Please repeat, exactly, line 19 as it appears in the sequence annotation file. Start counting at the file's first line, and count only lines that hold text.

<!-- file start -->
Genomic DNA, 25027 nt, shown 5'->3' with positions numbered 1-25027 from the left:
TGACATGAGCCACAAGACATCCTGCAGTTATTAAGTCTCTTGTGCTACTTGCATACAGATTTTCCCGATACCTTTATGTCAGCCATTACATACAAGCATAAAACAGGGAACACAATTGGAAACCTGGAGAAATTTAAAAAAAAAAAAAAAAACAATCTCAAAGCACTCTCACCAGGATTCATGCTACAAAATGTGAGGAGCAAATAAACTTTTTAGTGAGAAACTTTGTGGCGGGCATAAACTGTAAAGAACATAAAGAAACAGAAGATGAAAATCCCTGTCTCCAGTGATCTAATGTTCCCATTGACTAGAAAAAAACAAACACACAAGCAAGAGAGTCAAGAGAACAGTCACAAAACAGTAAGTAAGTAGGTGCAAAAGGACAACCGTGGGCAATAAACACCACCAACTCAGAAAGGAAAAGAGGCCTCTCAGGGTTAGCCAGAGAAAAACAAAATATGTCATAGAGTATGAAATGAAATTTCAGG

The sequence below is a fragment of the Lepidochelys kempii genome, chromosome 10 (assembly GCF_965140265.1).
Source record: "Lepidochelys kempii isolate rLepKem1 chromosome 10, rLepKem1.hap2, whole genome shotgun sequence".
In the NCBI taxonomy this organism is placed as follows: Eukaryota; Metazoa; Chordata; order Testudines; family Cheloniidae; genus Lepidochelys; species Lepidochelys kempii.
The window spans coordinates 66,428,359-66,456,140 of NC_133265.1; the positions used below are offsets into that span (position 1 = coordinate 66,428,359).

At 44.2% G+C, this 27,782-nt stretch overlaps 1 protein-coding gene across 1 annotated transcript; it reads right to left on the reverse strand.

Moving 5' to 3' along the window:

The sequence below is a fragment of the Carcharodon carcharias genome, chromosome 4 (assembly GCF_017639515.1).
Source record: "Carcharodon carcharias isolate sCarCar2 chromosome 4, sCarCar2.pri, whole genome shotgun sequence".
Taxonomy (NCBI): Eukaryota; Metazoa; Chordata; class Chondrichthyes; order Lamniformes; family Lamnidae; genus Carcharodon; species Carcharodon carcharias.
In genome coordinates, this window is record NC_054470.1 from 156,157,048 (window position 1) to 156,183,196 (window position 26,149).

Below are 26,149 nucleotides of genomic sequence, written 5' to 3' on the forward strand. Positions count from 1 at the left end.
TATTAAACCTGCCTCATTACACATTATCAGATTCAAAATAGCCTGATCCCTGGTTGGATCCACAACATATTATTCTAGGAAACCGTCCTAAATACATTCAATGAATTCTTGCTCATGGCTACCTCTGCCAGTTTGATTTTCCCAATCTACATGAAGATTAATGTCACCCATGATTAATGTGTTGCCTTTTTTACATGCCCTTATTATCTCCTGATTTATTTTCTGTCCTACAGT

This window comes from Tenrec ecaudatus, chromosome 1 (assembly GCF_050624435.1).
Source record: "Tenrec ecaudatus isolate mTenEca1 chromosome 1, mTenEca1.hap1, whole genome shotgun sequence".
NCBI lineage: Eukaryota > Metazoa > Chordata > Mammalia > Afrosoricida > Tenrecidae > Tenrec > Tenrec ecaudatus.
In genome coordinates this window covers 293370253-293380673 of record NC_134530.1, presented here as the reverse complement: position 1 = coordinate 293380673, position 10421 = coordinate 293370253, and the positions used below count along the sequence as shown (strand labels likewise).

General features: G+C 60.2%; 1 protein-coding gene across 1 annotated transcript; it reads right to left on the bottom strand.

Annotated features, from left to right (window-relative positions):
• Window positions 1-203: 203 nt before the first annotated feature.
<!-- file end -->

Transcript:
General features: G+C 60.2%; 1 protein-coding gene across 1 annotated transcript; it reads right to left on the bottom strand.